Thursday, September 3, 2009

Good Ol' Ways...

Macon County is one of my favorite mountain counties because of its county seat, the town of Franklin and its reputation of the Gem Capital of the World. I think I already discussed it in this blog, but Macon county itself is already included in the NHA by virtue of the trail of Gen. Rutherford's pursuit of the Cherokee.

I discovered today however that the town is named for Jesse Franklin, who was from Surry county, a governor of NC and the nephew of Benjamin Cleveland. He also served as a Capt. under Maj. Joseph Winston and he is (re)buried at Guilford Courthouse. They led the Surry militia against the Hessians and Tarleton's dragoons in the last action of the battle at Guilford Courthouse.

Macon county is named for Nathaniel Macon of Warrenton, in Warren County. My relatives were his neighbors and watched after his farm while Macon was in Congress. They were apparently indentured servants brought to the US from Wales by his great-grandfather Gideon Macon. Gideon Macon was also the great-grandfather of Martha Washington.

My relatives eventually made their freedom and settled nearby.

Anyway Nathaniel owned black slaves at the time. He was a peculiar old man. He treated everyone basically the same. He lived himself in a modest one room house like his slaves and never remarried after his wife died in her twenties. He stauntly supported slavery I imagine because he was for agriculture and he himself lived so frugally. I guess he thought he treated his slaves like regular people and everyone else would too. Not. He refused to give up the colonial dress of the 1700s even into the 1800s as fashions changed.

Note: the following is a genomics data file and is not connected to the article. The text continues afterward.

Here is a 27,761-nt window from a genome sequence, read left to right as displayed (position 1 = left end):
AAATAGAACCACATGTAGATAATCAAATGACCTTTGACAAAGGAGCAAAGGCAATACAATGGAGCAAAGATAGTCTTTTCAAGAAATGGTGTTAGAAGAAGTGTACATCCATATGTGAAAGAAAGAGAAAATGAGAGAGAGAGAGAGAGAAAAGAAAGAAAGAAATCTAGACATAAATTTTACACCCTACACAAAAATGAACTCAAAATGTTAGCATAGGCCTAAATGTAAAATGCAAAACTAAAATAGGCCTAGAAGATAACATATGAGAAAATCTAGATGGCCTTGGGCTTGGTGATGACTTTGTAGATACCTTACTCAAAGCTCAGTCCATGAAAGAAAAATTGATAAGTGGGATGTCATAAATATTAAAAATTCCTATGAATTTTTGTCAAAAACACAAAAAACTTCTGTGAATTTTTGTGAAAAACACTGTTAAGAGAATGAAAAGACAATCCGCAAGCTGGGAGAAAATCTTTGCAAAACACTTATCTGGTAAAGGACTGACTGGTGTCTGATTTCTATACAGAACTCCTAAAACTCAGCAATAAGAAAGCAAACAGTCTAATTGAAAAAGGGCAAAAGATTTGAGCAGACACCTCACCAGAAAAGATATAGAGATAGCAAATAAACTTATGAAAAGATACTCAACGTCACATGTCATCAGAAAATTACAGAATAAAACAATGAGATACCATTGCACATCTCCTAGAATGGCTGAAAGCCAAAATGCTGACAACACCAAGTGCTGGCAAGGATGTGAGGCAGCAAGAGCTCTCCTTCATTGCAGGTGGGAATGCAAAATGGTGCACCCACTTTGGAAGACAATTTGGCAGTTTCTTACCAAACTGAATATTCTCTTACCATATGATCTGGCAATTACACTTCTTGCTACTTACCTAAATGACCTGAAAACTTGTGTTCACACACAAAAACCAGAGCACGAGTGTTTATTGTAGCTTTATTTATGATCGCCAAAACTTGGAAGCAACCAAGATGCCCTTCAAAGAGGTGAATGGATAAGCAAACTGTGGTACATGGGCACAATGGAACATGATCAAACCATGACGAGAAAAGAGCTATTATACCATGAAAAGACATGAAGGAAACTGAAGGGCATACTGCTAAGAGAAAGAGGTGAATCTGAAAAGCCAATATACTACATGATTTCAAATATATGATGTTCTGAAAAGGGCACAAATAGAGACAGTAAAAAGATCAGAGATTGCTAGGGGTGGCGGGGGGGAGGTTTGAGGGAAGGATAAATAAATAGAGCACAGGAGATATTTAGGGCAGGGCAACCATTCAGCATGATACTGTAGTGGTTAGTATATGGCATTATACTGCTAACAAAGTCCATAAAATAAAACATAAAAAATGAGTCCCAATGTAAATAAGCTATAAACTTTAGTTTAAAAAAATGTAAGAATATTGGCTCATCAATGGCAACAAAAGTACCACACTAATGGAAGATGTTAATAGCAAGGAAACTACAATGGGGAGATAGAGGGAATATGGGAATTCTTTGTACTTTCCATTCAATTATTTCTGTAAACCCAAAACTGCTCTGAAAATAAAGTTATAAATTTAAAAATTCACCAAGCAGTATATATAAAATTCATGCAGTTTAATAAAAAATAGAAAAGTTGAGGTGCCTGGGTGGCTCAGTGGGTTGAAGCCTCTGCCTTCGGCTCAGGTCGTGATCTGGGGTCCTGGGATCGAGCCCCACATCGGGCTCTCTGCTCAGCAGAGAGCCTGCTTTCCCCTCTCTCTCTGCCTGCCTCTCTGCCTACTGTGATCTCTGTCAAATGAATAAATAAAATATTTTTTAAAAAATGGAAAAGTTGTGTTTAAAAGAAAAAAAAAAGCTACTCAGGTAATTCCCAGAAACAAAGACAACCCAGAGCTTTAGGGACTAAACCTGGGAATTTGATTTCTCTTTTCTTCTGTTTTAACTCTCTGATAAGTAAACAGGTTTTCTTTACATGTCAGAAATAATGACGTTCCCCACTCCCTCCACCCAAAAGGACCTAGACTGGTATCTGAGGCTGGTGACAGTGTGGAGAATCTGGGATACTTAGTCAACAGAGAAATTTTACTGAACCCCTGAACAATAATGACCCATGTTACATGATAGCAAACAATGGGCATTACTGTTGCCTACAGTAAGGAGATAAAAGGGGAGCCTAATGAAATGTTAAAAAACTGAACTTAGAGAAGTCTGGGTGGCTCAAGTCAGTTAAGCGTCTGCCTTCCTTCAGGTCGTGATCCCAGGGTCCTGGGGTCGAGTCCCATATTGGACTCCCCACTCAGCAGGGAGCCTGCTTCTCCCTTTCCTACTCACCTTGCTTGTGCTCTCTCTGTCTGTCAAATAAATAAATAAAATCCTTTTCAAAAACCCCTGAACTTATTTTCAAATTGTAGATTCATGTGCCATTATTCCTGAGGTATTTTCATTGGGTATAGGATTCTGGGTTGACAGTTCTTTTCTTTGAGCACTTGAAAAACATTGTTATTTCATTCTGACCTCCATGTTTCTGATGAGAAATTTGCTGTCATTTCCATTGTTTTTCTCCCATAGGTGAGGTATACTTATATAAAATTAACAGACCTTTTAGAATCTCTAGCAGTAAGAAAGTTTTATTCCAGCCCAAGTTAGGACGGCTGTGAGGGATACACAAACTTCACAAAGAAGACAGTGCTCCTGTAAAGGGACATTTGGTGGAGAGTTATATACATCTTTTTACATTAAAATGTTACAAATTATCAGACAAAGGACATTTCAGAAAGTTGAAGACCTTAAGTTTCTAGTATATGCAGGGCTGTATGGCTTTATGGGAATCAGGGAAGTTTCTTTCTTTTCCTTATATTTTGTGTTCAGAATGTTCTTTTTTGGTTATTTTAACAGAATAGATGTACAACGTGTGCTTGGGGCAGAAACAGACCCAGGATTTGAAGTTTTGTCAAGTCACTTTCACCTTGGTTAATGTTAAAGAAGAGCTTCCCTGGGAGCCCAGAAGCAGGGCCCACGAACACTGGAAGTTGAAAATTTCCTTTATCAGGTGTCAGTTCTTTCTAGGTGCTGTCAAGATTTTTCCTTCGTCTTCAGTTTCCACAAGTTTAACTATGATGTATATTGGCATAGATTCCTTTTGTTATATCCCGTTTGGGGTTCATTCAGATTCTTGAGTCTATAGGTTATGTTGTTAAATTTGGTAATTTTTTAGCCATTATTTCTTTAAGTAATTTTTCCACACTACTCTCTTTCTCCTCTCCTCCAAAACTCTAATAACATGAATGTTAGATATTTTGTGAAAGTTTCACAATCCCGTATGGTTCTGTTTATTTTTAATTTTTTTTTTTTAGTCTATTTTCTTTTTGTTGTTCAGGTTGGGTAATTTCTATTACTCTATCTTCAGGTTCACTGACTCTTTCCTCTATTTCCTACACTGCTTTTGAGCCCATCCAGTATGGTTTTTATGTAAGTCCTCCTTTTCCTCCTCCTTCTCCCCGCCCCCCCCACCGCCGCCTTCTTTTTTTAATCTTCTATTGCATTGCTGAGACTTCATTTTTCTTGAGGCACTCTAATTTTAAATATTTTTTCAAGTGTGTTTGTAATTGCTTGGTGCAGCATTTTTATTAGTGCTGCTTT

He also said the following ( 435): No human power had any right to interpose, or prescribe any religious opinions as a test of office. A mix- ture of politics and religion, was the very essence of hypocrisy. Religion is founded on "peace on earth and good will to man." Read the sermon of the Saviour of mankind on the Mount. There is no persecution there. We had as well try to bind the air we breathe, as men's consciences. All religions united in the establishment of our free Government. Roger Williams, the first man to establish toleration in North America, was a Puritan; Charles Carroll was a Catholic ; Mr. Macon said that he inclined to the Baptist faith ; but he was far from believing all their doctrines. He did not believe it essen- tial, that a man should attach himself to any church. He who feared God, and loved his brother man, and faithfully discharged to his country every duty, and obeyed the precepts of the Gospel, would not be asked, when he reached heaven, to what church he belonged.